Tuesday, November 30th, 2010...5:19 pmChris Francese

Always a Listener (Juvenal, Satire 1.1-21)

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Juvenal Sat. 1.1-21

Semper ego auditor tantum? numquamne reponam

uexatus totiens rauci Theseide Cordi?

inpune ergo mihi recitaverit ille togatas,

hic elegos? inpune diem consumpserit ingens

Telephus aut summi plena iam margine libri

scriptus et in tergo necdum finitus Orestes?

nota magis nulli domus est sua quam mihi lucus

Martis et Aeoliis vicinum rupibus antrum

Vulcani; quid agant venti, quas torqueat umbras

Aeacus, unde alius furtivae devehat aurum

pelliculae, quantas iaculetur Monychus ornos,

Frontonis platani convolsaque marmora clamant

semper et adsiduo ruptae lectore columnae.

expectes eadem a summo minimoque poeta.

et nos ergo manum ferulae subduximus, et nos

consilium dedimus Sullae, privatus ut altum

dormiret. stulta est clementia, cum tot ubique

vatibus occurras, periturae parcere chartae.

cur tamen hoc potius libeat decurrere campo,

per quem magnus equos Auruncae flexit alumnus,

si vacat ac placidi rationem admittitis, edam.

The text I am using is that of Susanna Morton Braund (Juvenal: Satires Book I [Cambridge: Cambridge University Press, 1996]), who brackets line 14 as an interpolation. The image is “Orestes Pursued by the Furies,” by Bourgeureau (1862).



  • Hi Christopher

    I really enjoyed this one – thanks. I think your newer approach where you give a line by line translation rather than an overview before reading the poem works well. I can concentrate on the poetry better if I’m not playing “catch up” translating while you are reading – not that I’m implying I could translate Juvenal unseen anyway!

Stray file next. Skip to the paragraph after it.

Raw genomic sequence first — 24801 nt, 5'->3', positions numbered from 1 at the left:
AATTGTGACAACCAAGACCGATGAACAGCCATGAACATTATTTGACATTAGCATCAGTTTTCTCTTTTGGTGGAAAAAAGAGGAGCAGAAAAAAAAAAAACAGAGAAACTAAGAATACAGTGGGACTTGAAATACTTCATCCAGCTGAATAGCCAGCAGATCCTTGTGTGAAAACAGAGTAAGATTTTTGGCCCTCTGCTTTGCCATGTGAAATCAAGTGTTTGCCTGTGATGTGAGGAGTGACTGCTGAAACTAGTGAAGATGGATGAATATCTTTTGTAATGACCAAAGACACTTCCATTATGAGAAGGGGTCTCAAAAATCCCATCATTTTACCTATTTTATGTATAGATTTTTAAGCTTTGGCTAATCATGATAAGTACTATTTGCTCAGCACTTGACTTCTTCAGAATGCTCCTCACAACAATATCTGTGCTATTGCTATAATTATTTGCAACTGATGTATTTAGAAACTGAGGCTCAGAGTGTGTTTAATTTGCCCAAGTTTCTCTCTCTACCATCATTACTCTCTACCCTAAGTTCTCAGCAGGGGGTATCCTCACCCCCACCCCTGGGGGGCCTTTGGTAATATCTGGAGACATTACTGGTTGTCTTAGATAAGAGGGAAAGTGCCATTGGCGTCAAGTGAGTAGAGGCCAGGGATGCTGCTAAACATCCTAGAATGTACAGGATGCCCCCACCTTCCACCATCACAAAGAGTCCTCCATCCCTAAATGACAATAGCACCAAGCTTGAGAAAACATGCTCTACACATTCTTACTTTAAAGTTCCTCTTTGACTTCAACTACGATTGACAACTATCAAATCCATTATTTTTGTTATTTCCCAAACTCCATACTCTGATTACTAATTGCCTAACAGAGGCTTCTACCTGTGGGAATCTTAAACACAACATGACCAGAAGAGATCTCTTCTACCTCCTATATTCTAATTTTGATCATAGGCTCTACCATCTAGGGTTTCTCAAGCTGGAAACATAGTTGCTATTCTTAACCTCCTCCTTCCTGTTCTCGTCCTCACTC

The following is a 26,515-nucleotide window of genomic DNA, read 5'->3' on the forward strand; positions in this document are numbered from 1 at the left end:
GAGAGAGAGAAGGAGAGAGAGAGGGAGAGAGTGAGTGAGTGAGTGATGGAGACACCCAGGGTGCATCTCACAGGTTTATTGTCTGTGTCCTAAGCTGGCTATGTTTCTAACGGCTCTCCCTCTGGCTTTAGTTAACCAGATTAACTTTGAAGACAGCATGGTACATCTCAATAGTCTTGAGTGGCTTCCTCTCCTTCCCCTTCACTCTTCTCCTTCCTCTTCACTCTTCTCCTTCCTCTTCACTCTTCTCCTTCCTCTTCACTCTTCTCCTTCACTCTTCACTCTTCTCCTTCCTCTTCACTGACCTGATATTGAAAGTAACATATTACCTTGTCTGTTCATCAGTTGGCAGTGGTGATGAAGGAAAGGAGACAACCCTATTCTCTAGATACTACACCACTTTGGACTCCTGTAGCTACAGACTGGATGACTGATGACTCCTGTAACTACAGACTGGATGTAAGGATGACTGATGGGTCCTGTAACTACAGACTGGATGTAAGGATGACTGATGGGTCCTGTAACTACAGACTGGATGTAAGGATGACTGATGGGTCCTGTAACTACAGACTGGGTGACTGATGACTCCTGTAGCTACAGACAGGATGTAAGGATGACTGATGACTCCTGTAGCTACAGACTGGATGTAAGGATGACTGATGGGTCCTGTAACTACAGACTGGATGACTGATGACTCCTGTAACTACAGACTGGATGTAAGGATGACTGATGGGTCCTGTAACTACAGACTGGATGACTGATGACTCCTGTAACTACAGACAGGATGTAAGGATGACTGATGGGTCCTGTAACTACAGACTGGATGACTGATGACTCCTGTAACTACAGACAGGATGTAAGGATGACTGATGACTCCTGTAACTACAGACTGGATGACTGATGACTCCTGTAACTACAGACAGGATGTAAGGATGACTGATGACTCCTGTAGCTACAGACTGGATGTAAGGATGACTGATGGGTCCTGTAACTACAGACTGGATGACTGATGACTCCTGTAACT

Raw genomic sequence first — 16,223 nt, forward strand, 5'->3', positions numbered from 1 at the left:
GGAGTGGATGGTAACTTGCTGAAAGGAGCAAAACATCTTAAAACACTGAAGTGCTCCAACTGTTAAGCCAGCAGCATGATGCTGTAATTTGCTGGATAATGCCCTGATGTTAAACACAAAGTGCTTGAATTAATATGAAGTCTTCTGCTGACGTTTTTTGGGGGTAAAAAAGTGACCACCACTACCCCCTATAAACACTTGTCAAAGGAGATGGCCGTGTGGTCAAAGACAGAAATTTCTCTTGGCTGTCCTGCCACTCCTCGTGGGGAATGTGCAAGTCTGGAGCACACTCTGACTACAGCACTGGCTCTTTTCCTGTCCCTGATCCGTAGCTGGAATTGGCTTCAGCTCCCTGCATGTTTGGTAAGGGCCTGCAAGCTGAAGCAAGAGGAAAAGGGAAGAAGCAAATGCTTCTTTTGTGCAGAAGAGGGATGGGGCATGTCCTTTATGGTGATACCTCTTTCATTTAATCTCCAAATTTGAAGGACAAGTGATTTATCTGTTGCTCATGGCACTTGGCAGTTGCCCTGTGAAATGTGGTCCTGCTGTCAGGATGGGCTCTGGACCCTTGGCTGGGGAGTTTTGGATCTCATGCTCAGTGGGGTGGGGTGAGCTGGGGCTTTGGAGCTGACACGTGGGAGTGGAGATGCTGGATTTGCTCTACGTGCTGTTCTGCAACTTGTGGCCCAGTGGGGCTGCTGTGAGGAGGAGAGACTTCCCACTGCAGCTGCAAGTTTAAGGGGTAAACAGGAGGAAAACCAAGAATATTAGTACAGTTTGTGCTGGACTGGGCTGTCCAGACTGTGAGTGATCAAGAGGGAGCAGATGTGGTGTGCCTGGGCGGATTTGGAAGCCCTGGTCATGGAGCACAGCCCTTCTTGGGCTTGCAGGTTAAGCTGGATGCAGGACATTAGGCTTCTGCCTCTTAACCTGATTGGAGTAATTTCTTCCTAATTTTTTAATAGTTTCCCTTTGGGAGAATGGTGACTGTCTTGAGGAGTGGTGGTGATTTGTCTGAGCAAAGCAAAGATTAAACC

Very good – it’s nice to listen to some good spoken Latin. All the best, M

  •   latin-poetry-podcast
    December 7th, 2010 at 11:39 am

    Thanks, Martin. I hope to be better about updating more frequently over the holidays!

  • Erm… Maybe it’s just me? But on 2/19 the list of postings on iTunes did not include this; latest was the Elephant. So I am using your rss feed instead.

    And while I’ve got you… Hadn’t you at one point decided to record all of Horace’s Odes? Whatever happened to that? (Btw, I’ve found this site very congenial for Horace readings: http://jamesrumford.blogspot.com/)

    Hope all’s well. Best wishes for the new year.

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